On June 14, 2021, the Colorado Supreme Court held that the Colorado Wage Claim Act (CWCA) requires Colorado employers to pay out employee vacation pay once earned—regardless of any relevant employment agreement or company policy. The court explained in Nieto v. Clark’s Market that, although employers are not required to offer their employees vacation pay,

Last year, we discussed several major changes made to Virginia employment laws that provided new protections and rights to employees. Once again, another significant change will occur on July 1, 2021 when Virginia’s new Overtime Wage Act (HB 2063) takes effect. In large part, this new law follows the federal Fair Labor Standards Act (FLSA)’s overtime protections by requiring employers to pay time and half of the employee’s regular rate of pay to employees who work in excess of 40 hours in a workweek. However, in several key ways, the new Virginia law will expand Virginia employers’ potential exposure with respect to wage and hour claims.
Continue Reading Virginia’s new Overtime Wage Act increases potential exposure to Virginia employers for wage and hour claims

If your company has even one employee in Colorado, as of January 1, 2021, Colorado’s Equal Pay for Equal Work Act (EPEW) requires employers to notify employees within Colorado of all job postings and promotional opportunities, including those outside of Colorado. In some circumstances, the EPEW requires employers to provide compensation information relating to those postings and promotional opportunities. The law also imposes other requirements that are outlined briefly below.

Continue Reading Colorado employers – are you providing required notices to your employees of all job postings and promotional opportunities?

On October 1, 2020, a new Maryland law related to compensation will:

  1. prohibit employers from requesting or relying on job applicants’ prior pay history to make decisions about employment or initial pay in most circumstances; and
  2. require an employer to provide an applicant, upon request, with the wage range for the job applied for.

Virginia has substantially rewritten its employment laws to provide a number of new protections and rights to employees in the areas of employment discrimination, whistleblower protection, non-compete agreements, independent contractor classification, wage payment, and more. Most of these laws take effect on July 1, 2020, and employers must take action to prepare for them, including updating employment policies and practices, providing certain notices to employees, ensuring non-compete agreements are not being provided to employees earning less than the average wage in Virginia, updating pay stubs, and generally understanding new exposures and risks.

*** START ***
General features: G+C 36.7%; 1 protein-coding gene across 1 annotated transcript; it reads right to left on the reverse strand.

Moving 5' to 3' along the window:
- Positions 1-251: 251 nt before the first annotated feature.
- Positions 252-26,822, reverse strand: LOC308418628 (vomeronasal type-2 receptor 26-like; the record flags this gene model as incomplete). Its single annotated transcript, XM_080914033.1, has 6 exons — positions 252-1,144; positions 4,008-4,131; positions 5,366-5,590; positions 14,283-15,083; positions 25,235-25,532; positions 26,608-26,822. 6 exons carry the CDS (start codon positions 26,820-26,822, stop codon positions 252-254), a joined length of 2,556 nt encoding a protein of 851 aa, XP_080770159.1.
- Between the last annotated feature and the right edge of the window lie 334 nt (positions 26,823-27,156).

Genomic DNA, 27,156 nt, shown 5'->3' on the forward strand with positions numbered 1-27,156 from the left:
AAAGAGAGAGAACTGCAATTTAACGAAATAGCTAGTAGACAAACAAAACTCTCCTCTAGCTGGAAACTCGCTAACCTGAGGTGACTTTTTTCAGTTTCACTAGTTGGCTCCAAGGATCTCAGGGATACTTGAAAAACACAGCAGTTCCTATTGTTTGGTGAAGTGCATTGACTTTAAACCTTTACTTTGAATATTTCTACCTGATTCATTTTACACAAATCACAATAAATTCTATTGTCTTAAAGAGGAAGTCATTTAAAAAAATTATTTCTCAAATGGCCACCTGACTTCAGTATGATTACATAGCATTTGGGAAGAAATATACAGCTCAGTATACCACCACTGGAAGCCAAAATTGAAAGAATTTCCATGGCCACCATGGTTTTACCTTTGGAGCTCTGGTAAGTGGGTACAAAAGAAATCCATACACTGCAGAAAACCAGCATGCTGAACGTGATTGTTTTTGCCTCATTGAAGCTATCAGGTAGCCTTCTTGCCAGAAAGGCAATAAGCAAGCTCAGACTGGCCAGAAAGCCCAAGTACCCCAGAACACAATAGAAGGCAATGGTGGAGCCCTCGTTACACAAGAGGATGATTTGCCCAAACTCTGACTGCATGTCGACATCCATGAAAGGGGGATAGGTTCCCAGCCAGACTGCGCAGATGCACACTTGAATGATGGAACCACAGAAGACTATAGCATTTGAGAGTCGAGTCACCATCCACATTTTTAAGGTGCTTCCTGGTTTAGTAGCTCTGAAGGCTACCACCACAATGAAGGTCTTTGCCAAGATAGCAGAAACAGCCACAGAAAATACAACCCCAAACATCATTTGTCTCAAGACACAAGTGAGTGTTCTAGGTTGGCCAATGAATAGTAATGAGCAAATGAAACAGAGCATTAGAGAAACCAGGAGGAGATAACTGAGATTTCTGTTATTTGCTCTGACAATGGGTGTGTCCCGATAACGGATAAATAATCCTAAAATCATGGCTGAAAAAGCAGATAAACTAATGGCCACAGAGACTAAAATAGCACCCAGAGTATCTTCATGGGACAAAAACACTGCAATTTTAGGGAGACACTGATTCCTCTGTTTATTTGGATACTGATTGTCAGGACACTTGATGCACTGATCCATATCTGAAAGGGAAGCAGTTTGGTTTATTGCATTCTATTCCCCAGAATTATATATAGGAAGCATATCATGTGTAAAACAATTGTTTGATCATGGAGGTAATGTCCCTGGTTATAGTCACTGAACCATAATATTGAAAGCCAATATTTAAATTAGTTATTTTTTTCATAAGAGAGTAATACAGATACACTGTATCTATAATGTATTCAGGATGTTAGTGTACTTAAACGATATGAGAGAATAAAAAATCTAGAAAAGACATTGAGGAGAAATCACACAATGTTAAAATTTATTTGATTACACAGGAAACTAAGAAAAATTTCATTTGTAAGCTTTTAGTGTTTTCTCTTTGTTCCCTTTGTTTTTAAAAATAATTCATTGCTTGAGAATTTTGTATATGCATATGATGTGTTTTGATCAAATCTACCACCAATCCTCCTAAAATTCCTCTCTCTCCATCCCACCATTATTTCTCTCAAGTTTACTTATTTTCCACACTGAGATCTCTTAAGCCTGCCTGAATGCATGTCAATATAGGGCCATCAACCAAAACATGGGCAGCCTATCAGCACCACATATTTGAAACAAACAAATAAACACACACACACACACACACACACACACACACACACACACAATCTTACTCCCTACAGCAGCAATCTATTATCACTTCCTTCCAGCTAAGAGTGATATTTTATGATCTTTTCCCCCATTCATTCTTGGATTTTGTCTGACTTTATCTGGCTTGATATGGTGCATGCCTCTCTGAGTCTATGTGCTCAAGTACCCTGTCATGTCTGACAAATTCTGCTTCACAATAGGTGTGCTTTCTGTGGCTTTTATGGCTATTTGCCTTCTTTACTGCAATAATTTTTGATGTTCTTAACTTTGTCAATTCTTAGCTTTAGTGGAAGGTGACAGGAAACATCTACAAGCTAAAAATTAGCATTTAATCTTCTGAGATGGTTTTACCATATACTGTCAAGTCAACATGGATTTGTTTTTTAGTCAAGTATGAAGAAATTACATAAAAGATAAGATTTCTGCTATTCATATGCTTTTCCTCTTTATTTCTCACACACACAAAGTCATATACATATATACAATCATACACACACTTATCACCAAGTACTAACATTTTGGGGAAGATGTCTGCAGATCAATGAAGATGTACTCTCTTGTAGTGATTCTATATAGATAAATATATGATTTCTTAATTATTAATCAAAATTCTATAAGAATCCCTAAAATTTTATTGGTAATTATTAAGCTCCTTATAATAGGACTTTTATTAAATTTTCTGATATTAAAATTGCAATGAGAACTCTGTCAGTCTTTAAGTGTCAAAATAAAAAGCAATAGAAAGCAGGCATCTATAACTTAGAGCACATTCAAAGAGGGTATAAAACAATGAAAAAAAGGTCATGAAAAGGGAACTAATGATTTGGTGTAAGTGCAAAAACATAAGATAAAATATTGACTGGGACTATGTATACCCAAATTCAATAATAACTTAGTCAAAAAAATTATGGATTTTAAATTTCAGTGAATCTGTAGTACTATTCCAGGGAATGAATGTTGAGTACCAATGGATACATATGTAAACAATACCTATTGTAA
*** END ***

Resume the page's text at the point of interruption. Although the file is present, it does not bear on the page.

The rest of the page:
Continue Reading Major changes coming to Virginia employment laws on July 1, 2020; prepare now with this employer checklist

As sophisticated employers know, an employer must track and comply with developments not only in federal law, but also state and local law. This blog post details key changes in employment laws in the Commonwealth of Virginia in 2019, as well as upcoming changes in 2020, including new personnel records disclosure and paystub requirements.

Employers

As sophisticated employers know, an employer must track and comply with developments not only in federal law, but also state and local law. This blog post details key changes in employment laws in the District of Columbia in 2019, as well as upcoming changes in 2020, including changes to paid family leave and minimum wages.

The filing of class actions against California employers for meal and rest break violations remain as prevalent as ever, but the California Courts of Appeal have recently issued two rulings that may help employer-defendants.

Under California law, employers are required, under most circumstances, to provide employees duty-free meal periods of at least 30 minutes and

On September 24, 2019, the U.S. Department of Labor (DOL) announced a final rule that, effective January 1, 2020, will increase the salary threshold, by approximately 50%, that so-called “white collar” employees must be paid in order to be classified as “exempt” under the Fair Labor Standards Act (FLSA). Employees who do not meet the